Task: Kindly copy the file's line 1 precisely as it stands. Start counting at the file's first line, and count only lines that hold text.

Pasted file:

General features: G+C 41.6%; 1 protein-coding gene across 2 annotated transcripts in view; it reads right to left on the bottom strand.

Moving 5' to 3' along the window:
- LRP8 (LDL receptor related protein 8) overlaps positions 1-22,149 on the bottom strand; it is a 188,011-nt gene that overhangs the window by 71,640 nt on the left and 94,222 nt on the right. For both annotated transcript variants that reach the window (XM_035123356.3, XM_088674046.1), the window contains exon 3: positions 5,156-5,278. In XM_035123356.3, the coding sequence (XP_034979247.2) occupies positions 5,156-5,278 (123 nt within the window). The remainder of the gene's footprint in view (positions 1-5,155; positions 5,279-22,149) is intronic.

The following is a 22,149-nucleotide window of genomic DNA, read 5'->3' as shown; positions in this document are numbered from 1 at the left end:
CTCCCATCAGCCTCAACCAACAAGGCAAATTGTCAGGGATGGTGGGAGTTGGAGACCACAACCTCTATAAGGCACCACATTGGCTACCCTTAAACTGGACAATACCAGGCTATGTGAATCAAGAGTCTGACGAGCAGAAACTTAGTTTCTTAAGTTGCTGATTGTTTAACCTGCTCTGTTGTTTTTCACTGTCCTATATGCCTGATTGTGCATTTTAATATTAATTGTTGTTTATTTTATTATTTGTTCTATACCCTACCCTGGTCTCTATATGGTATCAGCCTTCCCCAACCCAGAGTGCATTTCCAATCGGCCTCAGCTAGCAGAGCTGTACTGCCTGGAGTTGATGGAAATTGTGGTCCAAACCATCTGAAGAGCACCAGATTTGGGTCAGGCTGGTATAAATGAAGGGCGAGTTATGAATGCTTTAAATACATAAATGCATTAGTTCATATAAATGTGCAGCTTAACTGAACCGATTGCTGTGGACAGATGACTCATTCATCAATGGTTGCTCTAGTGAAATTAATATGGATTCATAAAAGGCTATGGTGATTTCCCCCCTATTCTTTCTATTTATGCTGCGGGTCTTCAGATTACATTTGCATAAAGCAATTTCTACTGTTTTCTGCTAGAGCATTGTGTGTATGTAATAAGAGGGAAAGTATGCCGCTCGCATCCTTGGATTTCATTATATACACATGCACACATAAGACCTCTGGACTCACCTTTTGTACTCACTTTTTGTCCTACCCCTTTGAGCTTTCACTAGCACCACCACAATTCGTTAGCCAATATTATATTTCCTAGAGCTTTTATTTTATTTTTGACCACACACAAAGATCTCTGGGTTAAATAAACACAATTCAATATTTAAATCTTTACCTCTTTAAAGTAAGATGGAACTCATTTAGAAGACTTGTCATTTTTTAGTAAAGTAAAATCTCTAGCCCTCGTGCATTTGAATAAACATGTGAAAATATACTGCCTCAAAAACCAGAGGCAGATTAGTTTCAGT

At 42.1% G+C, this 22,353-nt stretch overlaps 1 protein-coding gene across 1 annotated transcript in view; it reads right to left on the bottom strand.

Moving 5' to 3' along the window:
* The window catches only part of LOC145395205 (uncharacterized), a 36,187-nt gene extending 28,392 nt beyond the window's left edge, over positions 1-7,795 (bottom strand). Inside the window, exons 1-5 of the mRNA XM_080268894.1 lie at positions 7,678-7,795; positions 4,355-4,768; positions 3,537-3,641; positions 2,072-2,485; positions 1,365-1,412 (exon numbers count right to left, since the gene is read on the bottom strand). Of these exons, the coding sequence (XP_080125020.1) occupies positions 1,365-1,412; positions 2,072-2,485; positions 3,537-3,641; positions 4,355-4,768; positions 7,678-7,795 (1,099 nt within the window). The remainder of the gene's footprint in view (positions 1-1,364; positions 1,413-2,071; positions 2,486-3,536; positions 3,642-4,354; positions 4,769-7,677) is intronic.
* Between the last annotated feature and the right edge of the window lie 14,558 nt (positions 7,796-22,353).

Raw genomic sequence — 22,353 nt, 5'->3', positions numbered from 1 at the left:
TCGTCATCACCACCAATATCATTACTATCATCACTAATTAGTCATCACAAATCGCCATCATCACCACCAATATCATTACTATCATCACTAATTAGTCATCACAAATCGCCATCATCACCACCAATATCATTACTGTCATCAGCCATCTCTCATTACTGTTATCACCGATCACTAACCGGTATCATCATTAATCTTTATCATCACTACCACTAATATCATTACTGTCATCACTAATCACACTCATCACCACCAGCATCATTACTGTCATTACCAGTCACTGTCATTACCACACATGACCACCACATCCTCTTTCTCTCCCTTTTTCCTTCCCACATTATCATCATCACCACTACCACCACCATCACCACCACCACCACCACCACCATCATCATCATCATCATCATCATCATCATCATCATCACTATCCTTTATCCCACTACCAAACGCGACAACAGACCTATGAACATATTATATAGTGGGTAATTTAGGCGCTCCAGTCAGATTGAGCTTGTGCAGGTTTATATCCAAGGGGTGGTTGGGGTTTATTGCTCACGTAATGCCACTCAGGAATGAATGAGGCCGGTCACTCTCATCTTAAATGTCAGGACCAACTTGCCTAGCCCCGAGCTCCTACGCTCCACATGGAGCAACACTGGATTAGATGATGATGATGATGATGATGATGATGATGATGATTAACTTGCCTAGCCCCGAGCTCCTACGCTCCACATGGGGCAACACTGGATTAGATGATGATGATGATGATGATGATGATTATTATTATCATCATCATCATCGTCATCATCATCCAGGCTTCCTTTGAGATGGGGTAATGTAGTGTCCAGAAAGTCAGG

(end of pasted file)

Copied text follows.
General features: G+C 41.6%; 1 protein-coding gene across 2 annotated transcripts in view; it reads right to left on the bottom strand.